August 2 – Luca Sala is arrested by Italian authorities for his involvement in the bankruptcy when he was head of Bank of America's Italian corporate banking division and after he became a consultant at Parmalat in 2003.[22]

August 9 – A U.S. judge rules Parmalat can proceed with its $10B suit against Bank of America on charges of aiding and abetting break of fiduciary duty and looting of the company. The suit was propelled forward despite Bank of America's protest that a company cannot be sued for fraud by the company perpetrating the fraud in question. Judge Lewis Kaplan dismissed the protest because the precedent called into question was an application of New York law.[23]

August 18 – After 16 days, Luca Sala is released from pre-trial custody in Italy after it was determined that he could no longer tamper with evidence. The current charges against him stem from $63.5M in siphoned funds from Parmalat to private accounts. Sala denies stealing the money, instead claiming he earned some of it in commissions from insurance and private-placement contracts he handled for Parmalat.[24]

November 2005[edit]

November 28 – Three Cayman Islands-based companies sue Bank of America for its role in the collapse of Parmalat. Charges include financial improprieties including fraud, negligent misrepresentation, & breach of fiduciary duty. The suit claims Bank of America generated millions of dollars in fees and interest when it orchestrated financial transactions designed to disguise Parmalat's insolvency. The claim seeks nearly $1B from Bank of America, Deloitte Touche Tohmatsu & Grant Thornton.[25]

December 2005[edit]

December 20 – Bank of America is granted the ability to join other plaintiffs in an Italian lawsuit against Parmalat. This is possible due to the condition that Bank of America is entitled to treatment as a damaged party in any civil suit as set forth on 2005-01-25.[26]


February 2006[edit]

February 10 – After amending the lawsuit brought by Parmalat investors against former auditors and banks of the bankrupt company, Judge Lewis Kaplan gives the OK for Bank of America to be sued for its role in helping Parmalat commit securities fraud. The suit centers around a $300M loan made to Parmalat's Brazilian subsidiary and a 2001 change to an insurance policy for Parmalat Venezuela. Bank of America states that it "believed it was dealing with a strong, honest, and profitable company and had no knowledge of the fraud perpetrated by Parmalat and its senior management".[27]

March 2006[edit]

March 30 – Judge Lewis Kaplan of the Southern District of New York has ruled Bank of America may seek up to $1B in damages from Parmalat. The ruling allows Bank of America to claim Parmalat committed fraud, misrepresentation, conspiracy, and other illegal acts.[28]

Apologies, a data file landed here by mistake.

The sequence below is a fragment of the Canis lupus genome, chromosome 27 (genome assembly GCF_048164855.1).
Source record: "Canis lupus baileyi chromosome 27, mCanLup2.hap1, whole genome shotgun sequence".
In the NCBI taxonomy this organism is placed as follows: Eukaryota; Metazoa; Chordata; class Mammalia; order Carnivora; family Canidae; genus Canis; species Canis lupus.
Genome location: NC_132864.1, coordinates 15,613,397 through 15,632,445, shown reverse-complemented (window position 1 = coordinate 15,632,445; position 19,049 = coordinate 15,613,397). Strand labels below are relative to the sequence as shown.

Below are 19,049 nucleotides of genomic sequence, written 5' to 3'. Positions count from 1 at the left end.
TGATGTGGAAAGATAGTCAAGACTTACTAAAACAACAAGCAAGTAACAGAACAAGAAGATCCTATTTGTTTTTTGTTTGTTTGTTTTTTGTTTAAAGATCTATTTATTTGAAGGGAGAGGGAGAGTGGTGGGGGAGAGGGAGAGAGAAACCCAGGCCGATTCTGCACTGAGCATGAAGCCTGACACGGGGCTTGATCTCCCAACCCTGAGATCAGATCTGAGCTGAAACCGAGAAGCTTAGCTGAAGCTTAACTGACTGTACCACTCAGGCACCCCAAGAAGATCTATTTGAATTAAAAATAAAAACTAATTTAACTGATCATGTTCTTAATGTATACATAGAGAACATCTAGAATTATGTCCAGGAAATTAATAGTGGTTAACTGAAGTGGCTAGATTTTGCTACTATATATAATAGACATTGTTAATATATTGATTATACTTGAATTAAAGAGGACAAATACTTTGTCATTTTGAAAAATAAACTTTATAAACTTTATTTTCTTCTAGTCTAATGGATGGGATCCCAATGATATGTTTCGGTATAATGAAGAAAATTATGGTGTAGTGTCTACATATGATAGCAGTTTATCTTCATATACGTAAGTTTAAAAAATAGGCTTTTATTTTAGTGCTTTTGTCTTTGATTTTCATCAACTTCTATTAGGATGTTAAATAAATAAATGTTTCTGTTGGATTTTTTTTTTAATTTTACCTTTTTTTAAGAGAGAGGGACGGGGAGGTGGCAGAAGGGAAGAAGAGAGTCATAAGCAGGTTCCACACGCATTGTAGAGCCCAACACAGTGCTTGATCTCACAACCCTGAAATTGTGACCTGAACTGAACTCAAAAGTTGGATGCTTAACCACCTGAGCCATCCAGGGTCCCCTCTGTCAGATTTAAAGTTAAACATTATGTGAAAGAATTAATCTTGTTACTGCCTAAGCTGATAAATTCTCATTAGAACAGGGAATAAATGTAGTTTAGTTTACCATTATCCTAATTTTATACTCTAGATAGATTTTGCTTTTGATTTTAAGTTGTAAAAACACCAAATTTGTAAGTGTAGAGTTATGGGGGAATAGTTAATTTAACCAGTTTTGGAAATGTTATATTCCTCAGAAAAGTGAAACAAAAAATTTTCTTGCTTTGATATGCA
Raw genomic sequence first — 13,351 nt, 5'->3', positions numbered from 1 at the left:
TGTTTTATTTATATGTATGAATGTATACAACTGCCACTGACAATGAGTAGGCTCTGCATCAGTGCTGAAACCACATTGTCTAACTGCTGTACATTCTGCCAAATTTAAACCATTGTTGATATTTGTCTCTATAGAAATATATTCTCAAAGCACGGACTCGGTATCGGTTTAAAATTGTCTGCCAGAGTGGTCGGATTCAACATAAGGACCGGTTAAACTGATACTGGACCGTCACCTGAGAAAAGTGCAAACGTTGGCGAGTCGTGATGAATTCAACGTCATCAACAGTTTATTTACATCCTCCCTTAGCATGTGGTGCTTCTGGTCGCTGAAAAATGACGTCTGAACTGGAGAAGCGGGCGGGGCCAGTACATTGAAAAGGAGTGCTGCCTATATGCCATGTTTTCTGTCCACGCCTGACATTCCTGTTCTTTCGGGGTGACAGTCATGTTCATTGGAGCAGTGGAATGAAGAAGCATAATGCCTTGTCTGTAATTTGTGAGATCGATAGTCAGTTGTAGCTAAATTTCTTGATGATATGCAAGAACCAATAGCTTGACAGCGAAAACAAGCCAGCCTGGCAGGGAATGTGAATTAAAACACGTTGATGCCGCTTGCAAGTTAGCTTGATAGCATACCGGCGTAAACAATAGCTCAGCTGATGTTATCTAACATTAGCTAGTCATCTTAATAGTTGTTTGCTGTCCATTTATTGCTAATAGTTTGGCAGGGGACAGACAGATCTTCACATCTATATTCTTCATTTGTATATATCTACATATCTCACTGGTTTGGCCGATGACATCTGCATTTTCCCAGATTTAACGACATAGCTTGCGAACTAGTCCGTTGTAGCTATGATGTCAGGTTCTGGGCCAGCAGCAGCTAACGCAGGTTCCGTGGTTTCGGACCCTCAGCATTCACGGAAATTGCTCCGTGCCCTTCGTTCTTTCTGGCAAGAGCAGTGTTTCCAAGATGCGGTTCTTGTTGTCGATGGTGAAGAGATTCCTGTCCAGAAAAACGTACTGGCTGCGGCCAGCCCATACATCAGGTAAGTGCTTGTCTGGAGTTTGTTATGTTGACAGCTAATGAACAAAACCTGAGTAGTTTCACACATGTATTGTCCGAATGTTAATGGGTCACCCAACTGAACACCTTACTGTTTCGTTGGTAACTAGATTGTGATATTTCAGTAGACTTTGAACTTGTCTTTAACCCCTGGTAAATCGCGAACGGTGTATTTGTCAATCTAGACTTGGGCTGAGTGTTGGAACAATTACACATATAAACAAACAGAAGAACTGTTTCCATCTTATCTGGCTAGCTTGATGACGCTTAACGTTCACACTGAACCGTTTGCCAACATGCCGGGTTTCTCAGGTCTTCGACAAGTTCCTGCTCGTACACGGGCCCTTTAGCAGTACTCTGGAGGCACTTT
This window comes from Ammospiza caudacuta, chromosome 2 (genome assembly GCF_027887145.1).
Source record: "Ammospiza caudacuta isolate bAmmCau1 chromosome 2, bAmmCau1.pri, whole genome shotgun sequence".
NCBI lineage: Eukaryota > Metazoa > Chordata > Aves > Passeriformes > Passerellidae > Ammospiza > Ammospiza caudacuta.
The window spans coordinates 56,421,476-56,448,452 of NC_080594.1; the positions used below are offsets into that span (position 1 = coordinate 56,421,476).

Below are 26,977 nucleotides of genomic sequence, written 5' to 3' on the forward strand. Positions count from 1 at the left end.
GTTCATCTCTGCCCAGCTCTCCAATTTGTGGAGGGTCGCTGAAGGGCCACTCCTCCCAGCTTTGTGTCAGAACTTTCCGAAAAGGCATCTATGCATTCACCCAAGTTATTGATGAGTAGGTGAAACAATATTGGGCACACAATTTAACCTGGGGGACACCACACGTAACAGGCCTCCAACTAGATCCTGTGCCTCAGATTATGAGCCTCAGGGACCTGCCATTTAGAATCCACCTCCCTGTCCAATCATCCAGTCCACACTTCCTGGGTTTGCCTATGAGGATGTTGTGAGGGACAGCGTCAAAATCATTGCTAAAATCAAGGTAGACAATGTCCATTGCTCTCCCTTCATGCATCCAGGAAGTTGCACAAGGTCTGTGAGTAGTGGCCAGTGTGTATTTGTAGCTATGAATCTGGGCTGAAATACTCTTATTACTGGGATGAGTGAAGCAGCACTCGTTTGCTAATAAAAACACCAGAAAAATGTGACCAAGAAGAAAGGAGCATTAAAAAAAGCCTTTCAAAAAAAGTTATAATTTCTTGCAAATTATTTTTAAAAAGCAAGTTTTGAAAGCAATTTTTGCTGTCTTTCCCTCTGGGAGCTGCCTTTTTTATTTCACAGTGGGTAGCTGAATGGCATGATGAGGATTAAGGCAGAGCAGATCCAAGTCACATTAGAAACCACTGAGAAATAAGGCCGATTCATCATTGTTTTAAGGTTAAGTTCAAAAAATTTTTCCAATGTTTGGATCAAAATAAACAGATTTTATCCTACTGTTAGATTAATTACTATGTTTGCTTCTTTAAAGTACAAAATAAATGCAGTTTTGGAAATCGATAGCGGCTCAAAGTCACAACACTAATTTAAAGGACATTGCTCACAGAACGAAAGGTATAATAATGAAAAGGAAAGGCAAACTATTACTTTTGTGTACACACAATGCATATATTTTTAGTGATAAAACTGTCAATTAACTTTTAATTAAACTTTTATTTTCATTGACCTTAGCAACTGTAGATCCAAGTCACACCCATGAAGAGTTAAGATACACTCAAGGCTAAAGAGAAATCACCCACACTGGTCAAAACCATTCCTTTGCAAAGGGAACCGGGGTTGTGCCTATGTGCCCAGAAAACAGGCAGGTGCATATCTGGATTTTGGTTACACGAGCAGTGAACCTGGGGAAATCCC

March 2007[edit]

March 26 – Some of the counterclaims brought by Bank of America against Parmalat, including racketeering and North Carolina deceptive-trade practices laws are dismissed by Judge Lewis Kaplan in New York federal district court. "Bank of America’s counterclaims for fraud, negligent misrepresentation, securities fraud, and civil conspiracy…will go forward", stated Bank of America spokesman Timothy Gilles, "…and they are significantly more important than the secondary claims that were dismissed."[29]

June 2007[edit]

June 22 – U.S. Federal Bankruptcy Court in New York grants a permanent injunction against claims by creditors, including Bank of America. It came as a defeat for bondholders and their $868M in claims. The injunction will not apply outside the U.S. or to any Parmalat affiliates or subsidiaries not restructuring under Italian bankruptcy law.[30]

June 25 – Bank of America representatives in Milan, Italy release a statement claiming the bank lost $450M from the Parmalat collapse.[31]

July 2007[edit]

July 6 – An Italian judge ordered Bank of America, Citigroup, Morgan Stanley, Deutsche Bank, and UBS AG to stand trial in January 2008. The specific charges against Bank of America are in connection with an Italian law through which a company can be charged for not having proper governance controls in place to prevent illegal actions by employees. Specifically, Bank of America's accountability is held to its inability to prevent three former employees from market rigging.[32]

July 27 – A U.S. Federal bankruptcy judge in New York dismisses claims by foreign investors that the bank knew the Italian company was in financial dire straits and profited from that information. This decision effectively limits the lawsuits to Parmalat investors who reside in the United States. This verdict also is extensible to Citigroup Inc., Deloitte Touche Tohmatsu and Grant Thornton. The $10B suit brought by former Parmalat CEO Enrico Bondi is still being disputed at this time.[33]

August 2007[edit]

August 10 – U.S. District Judge Lewis Kaplan in New York dismisses suits against Bank of America, Credit Suisse, and Grant Thornton brought by two U.S. subsidiaries of Parmalat, Parmalat USA Corp and Farmland Dairies. This extends the former ruling against Parmalat to include its domestic subsidiaries.[34]

August 12 – U.S. District Judge Lewis Kaplan subsequently dismisses the lawsuit brought against Bank of America by Parmalat investors. Kaplan stated that a Supreme Court ruling earlier in the year "made plain that investors must show reliance upon a defendant’s own deceptive conduct before that defendant, otherwise a secondary actor, may be found primarily liable" and the suit failed to meet that standard.[35]


January 2009[edit]

January 13 – Bank of America is acquitted in an Italian court of all charges drawn from activities prior to April 2002. There was not a law prior to this time which dictated the administrative responsibilities of a corporation. Charging Bank of America for actions (or lack thereof) prior to enactment of the law would thus be a case of ex post facto.[36]

July 2009[edit]

July 28 – Bank of America agrees to pay $100M to settle the original $10B lawsuit brought by Parmalat, its subsidiaries, and its investors. The settlement contains both a cash and non-cash component. Bank of America admitted no wrongdoing in settling the case.[37]

October 2009[edit]

October 2 – Bank of America provides settlement payment to Parmalat in the amount of US$98.5M.[38]